Anthony Denico Williams, just 20 years old, died on Jan 26th. He became homeless when his mother died. His friend said he was “someone who would give you the shirt from his back.”
Unfortunately, Anthony was not alone. At least 68 residents died while experiencing homelessness in the District over the past year. Twenty-three of them died from COVID-19.
Homelessness already cuts lives short. People who don’t know where they’re going to spend the night struggle to receive needed services like medical treatment and counseling. They are often forced to stay in places that are unsafe or make their illnesses worse. As a result, the life expectancy of people facing chronic homelessness is far shorter than for those who are stably housed. Research has found that they are likely to have age-related illnesses that are typical of housed individuals who are ten to twenty years older.
Individuals who are homeless are particularly likely to acquire COVID-19 because of their age, vulnerability, exposure to many people while living in dormitory-style shelter, and/or inability to keep clean while living outside. And because of their health conditions, they are twice as likely to need to be hospitalized and two to three times likely to die from COVID.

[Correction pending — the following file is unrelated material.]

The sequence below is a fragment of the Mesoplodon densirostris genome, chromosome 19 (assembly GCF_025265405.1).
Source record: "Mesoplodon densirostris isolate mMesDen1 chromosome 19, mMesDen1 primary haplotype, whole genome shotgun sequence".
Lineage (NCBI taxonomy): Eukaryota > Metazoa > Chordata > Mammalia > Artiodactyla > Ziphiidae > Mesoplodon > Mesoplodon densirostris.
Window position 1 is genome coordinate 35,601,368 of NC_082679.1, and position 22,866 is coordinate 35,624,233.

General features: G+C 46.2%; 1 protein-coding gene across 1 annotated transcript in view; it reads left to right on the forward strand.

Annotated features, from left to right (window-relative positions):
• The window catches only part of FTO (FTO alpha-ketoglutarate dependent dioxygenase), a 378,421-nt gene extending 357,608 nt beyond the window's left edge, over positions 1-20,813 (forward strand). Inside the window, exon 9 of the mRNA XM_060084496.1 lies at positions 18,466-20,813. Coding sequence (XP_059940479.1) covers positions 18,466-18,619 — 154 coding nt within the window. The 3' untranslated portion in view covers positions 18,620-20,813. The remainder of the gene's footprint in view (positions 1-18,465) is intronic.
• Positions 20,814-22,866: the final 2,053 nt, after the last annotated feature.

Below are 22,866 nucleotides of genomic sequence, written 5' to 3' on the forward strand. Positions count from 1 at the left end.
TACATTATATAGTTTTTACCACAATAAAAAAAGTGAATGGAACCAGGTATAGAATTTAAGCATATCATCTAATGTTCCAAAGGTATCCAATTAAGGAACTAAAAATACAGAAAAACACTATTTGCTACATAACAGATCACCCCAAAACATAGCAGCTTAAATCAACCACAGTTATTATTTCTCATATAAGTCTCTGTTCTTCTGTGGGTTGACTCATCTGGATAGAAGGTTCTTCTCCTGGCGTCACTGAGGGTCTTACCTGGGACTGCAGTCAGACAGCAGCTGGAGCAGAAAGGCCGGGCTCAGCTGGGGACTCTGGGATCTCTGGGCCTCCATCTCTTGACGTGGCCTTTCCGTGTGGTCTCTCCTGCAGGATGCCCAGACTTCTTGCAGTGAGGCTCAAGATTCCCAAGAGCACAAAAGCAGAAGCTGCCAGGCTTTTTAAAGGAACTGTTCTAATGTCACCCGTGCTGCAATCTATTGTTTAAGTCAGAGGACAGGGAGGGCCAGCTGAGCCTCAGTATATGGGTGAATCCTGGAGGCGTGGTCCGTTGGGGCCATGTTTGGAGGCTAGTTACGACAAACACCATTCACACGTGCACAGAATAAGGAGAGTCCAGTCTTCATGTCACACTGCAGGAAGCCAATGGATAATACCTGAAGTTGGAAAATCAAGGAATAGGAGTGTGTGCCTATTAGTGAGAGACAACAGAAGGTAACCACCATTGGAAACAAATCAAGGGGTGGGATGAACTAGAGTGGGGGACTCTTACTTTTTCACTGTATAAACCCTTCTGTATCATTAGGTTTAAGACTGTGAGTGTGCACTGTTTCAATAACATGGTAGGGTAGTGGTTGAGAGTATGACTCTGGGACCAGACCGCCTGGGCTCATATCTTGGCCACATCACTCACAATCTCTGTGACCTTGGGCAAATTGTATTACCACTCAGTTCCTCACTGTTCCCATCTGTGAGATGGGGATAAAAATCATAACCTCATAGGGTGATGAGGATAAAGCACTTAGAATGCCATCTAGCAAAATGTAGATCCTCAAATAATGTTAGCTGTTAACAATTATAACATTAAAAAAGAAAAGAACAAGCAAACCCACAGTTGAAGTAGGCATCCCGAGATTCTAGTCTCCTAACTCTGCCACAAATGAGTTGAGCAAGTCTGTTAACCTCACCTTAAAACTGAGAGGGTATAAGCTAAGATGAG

Housing is healthcare. Every day individuals experiencing homelessness die from preventable and manageable diseases. Now, the connection between housing and healthcare is even more evident when one of the keys to staying healthy is staying at home. Twenty-three homeless residents have died of COVID as well as a beloved security guard at Miriam’s Kitchen, a homeless services and housing provider.
DC residents will gather on Sunday and Monday for the Homeless Memorial Vigil, led by the People for Fairness Coalition, a local organization headed by individuals who have experienced housing instability. Every year we come together to remember those who died in the past year—and to commit to ending homelessness in the District so that no one else dies here while homeless.
This tragedy highlights the need to make further progress on the city’s plan to end chronic homelessness and take additional steps to protect residents when they are homeless.
Participants will call on Mayor Bowser and the DC Council to ensure that no one else dies while homeless by increasing funding for affordable housing programs. The DC Fiscal Policy Institute is proud to be a part of these efforts. We hope you will join us. Details are here.
Kate Coventry is a Senior Policy Analyst at DCFPI, and voting member of the Interagency Council on Homelessness.